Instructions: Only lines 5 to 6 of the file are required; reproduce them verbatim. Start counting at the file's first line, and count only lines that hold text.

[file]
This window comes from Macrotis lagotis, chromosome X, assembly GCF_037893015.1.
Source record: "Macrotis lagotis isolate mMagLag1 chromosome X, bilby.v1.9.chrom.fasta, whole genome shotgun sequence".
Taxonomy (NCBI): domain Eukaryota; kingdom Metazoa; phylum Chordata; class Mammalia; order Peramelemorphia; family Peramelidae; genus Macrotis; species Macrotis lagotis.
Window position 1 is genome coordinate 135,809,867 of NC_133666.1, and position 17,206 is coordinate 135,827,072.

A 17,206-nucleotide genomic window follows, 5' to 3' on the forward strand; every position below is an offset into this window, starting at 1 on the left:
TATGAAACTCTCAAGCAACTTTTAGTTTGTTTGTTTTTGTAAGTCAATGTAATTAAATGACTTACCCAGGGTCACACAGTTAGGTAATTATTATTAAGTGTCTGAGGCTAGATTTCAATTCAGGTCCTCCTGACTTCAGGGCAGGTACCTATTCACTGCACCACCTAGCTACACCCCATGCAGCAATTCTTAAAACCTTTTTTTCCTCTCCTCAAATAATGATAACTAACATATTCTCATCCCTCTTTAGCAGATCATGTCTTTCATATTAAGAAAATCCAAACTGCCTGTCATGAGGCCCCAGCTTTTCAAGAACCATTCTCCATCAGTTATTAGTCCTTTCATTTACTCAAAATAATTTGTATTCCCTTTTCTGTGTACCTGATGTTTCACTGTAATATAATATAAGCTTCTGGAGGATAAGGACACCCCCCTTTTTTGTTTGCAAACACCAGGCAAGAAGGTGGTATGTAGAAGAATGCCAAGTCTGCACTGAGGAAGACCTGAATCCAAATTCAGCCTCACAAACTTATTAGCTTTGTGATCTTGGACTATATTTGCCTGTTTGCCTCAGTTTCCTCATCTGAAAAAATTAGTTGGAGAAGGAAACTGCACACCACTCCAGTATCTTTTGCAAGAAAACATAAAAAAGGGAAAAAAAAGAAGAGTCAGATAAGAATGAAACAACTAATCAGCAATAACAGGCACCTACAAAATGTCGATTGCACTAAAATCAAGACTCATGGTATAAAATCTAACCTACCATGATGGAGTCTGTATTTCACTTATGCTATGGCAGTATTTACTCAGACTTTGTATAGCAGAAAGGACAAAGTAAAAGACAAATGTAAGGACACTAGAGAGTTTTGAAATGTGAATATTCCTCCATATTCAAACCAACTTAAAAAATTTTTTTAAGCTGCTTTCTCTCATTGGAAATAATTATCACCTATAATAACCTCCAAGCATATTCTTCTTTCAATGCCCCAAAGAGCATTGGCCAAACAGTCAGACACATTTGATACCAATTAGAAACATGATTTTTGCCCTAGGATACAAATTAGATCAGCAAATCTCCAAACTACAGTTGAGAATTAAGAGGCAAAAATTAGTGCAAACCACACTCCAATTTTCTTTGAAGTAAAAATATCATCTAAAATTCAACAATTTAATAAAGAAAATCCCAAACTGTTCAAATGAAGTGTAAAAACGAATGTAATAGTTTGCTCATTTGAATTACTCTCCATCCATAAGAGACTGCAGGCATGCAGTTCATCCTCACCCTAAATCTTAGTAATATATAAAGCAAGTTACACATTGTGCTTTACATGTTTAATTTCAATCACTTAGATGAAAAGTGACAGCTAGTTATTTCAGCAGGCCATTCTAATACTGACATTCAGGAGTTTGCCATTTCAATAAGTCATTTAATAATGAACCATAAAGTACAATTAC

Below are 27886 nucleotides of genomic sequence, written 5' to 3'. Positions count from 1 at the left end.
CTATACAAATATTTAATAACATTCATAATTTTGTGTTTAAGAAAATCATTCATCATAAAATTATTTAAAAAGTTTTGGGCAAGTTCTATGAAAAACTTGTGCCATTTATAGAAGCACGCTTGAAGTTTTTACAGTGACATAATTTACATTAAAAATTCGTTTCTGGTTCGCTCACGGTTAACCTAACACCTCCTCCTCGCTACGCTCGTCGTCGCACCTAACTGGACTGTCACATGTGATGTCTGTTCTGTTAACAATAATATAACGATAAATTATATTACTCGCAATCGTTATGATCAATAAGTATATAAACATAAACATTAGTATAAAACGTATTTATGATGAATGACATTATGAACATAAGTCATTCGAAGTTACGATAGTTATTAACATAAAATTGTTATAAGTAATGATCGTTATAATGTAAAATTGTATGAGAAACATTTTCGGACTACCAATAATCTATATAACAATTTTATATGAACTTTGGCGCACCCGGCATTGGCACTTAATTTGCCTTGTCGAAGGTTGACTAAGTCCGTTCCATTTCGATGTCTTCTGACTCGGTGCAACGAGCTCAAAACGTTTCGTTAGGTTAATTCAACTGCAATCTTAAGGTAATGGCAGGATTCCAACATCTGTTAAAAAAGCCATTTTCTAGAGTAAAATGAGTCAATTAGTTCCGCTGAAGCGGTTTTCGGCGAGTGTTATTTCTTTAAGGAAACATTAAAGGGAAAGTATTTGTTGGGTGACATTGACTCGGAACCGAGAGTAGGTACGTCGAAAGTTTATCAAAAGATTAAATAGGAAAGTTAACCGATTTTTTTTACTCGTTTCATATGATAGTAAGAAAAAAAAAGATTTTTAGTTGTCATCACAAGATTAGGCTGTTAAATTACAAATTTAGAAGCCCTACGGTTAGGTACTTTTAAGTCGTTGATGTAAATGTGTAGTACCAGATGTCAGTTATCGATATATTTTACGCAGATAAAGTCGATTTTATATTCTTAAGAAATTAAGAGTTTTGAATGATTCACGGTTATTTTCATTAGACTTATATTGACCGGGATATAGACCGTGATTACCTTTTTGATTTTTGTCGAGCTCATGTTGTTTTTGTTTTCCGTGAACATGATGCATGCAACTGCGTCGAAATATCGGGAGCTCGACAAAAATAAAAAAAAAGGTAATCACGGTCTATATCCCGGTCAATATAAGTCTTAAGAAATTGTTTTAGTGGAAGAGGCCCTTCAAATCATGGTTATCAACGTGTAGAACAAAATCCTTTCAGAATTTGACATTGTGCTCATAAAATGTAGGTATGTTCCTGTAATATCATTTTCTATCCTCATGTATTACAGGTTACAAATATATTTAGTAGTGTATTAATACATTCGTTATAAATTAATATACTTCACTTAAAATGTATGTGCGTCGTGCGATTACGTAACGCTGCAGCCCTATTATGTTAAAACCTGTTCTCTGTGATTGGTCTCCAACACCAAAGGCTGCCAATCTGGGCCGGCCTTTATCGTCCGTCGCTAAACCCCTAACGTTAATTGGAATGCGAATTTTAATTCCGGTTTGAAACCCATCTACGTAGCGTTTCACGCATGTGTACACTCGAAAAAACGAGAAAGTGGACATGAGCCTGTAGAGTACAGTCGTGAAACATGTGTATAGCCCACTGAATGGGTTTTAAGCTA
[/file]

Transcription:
A 17,206-nucleotide genomic window follows, 5' to 3' on the forward strand; every position below is an offset into this window, starting at 1 on the left:
TATGAAACTCTCAAGCAACTTTTAGTTTGTTTGTTTTTGTAAGTCAATGTAATTAAATGACTTACCCAGGGTCACACAGTTAGGTAATTATTATTAAGTGTCTGAGGCTAGATTTCAATTCAGGTCCTCCTGACTTCAGGGCAGGTACCTATTCACTGCACCACCTAGCTACACCCCATGCAGCAATTCTTAAAACCTTTTTTTCCTCTCCTCAAATAATGATAACTAACATATTCTCATCCCTCTTTAGCAGATCATGTCTTTCATATTAAGAAAATCCAAACTGCCTGTCATGAGGCCCCAGCTTTTCAAGAACCATTCTCCATCAGTTATTAGTCCTTTCATTTACTCAAAATAATTTGTATTCCCTTTTCTGTGTACCTGATGTTTCACTGTAATATAATATAAGCTTCTGGAGGATAAGGACACCCCCCTTTTTTGTTTGCAAACACCAGGCAAGAAGGTGGTATGTAGAAGAATGCCAAGTCTGCACTGAGGAAGACCTGAATCCAAATTCAGCCTCACAAACTTATTAGCTTTGTGATCTTGGACTATATTTGCCTGTTTGCCTCAGTTTCCTCATCTGAAAAAATTAGTTGGAGAAGGAAACTGCACACCACTCCAGTATCTTTTGCAAGAAAACATAAAAAAGGGAAAAAAAAGAAGAGTCAGATAAGAATGAAACAACTAATCAGCAATAACAGGCACCTACAAAATGTCGATTGCACTAAAATCAAGACTCATGGTATAAAATCTAACCTACCATGATGGAGTCTGTATTTCACTTATGCTATGGCAGTATTTACTCAGACTTTGTATAGCAGAAAGGACAAAGTAAAAGACAAATGTAAGGACACTAGAGAGTTTTGAAATGTGAATATTCCTCCATATTCAAACCAACTTAAAAAATTTTTTTAAGCTGCTTTCTCTCATTGGAAATAATTATCACCTATAATAACCTCCAAGCATATTCTTCTTTCAATGCCCCAAAGAGCATTGGCCAAACAGTCAGACACATTTGATACCAATTAGAAACATGATTTTTGCCCTAGGATACAAATTAGATCAGCAAATCTCCAAACTACAGTTGAGAATTAAGAGGCAAAAATTAGTGCAAACCACACTCCAATTTTCTTTGAAGTAAAAATATCATCTAAAATTCAACAATTTAATAAAGAAAATCCCAAACTGTTCAAATGAAGTGTAAAAACGAATGTAATAGTTTGCTCATTTGAATTACTCTCCATCCATAAGAGACTGCAGGCATGCAGTTCATCCTCACCCTAAATCTTAGTAATATATAAAGCAAGTTACACATTGTGCTTTACATGTTTAATTTCAATCACTTAGATGAAAAGTGACAGCTAGTTATTTCAGCAGGCCATTCTAATACTGACATTCAGGAGTTTGCCATTTCAATAAGTCATTTAATAATGAACCATAAAGTACAATTAC